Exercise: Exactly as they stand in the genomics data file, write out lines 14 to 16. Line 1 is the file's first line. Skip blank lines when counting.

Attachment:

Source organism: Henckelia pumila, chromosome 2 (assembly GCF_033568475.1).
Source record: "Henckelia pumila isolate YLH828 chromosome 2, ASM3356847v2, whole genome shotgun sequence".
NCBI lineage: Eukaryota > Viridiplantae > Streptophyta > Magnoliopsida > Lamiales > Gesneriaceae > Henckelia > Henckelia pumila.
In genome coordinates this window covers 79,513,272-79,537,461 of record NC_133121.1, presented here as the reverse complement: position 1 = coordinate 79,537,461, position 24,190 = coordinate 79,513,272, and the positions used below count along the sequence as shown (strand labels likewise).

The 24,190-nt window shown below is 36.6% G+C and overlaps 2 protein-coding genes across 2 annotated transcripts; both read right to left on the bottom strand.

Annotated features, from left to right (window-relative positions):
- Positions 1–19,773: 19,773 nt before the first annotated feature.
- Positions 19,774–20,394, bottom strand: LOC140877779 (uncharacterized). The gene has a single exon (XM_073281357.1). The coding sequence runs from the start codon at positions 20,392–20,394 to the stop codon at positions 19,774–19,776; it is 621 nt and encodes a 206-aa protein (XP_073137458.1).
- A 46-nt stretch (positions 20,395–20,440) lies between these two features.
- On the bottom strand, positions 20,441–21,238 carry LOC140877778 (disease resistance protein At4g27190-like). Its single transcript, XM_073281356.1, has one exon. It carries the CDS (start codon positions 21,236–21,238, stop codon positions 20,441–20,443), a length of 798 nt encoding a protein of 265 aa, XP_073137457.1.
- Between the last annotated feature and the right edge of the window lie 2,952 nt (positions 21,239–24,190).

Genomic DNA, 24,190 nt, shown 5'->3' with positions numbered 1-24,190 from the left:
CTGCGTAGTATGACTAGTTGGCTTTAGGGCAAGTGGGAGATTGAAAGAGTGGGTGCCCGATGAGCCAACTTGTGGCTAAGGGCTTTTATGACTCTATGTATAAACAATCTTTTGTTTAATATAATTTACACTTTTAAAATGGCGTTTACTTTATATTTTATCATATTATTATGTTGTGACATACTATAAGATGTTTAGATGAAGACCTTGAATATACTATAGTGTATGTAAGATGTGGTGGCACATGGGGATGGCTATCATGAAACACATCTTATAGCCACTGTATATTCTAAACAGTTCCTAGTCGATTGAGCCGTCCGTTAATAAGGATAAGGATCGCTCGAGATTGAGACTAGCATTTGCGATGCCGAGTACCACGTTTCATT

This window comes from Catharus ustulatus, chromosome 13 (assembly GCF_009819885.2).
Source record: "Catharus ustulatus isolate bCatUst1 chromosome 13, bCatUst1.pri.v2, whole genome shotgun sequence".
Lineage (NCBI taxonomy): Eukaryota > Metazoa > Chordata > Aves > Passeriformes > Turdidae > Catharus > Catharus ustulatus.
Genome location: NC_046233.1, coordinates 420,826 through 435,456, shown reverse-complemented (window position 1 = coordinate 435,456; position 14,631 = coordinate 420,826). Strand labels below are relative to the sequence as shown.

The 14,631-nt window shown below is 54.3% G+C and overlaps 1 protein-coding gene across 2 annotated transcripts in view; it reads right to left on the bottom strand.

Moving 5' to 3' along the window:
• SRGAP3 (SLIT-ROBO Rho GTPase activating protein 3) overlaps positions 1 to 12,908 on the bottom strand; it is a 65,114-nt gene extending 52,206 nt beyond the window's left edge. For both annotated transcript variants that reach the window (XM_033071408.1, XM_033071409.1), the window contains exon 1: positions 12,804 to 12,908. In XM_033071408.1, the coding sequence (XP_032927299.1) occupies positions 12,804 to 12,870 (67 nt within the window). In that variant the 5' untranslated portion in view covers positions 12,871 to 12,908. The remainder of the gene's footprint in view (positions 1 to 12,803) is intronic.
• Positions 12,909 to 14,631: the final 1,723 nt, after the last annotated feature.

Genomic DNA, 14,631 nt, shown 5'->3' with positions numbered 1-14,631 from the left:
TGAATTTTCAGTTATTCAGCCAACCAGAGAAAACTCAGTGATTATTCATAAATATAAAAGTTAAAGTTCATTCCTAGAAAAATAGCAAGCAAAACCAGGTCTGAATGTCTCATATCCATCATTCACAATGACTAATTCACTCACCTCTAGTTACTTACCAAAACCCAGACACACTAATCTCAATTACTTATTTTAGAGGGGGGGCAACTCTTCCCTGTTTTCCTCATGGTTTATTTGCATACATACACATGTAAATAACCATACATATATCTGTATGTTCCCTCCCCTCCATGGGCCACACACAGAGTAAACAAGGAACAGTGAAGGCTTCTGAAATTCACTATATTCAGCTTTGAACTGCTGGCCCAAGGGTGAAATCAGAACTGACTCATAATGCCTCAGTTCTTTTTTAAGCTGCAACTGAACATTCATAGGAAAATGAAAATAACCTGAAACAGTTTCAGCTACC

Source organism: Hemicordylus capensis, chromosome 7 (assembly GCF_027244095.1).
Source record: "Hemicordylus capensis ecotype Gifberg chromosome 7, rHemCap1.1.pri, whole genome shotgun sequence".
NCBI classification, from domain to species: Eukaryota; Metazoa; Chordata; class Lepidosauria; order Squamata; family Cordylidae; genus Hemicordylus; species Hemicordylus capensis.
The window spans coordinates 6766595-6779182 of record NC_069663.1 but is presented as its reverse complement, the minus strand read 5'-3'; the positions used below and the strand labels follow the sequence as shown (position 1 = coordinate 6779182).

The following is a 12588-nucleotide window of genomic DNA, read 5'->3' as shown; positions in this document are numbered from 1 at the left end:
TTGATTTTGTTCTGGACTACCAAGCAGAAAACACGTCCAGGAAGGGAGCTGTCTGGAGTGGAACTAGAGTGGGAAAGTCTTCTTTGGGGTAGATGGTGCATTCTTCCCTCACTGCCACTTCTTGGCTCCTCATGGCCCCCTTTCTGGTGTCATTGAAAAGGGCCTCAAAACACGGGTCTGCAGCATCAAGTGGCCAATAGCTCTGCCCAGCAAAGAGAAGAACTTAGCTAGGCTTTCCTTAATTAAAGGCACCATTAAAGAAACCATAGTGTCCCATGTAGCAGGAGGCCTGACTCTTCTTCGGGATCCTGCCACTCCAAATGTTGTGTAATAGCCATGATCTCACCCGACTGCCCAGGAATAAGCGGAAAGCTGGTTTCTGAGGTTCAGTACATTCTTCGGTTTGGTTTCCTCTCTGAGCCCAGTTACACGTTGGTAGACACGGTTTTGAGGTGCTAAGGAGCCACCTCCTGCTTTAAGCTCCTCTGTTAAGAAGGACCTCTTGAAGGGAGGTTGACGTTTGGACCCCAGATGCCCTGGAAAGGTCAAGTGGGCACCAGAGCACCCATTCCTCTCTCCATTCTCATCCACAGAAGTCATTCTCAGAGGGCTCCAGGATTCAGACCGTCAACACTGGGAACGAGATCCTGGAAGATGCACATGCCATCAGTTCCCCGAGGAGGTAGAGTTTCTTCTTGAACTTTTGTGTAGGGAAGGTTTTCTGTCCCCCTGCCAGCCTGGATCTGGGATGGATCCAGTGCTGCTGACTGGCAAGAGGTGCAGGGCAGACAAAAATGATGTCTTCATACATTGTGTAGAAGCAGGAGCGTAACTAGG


This window comes from Catharus ustulatus, chromosome 13 (assembly GCF_009819885.2).
Source record: "Catharus ustulatus isolate bCatUst1 chromosome 13, bCatUst1.pri.v2, whole genome shotgun sequence".
Lineage (NCBI taxonomy): Eukaryota > Metazoa > Chordata > Aves > Passeriformes > Turdidae > Catharus > Catharus ustulatus.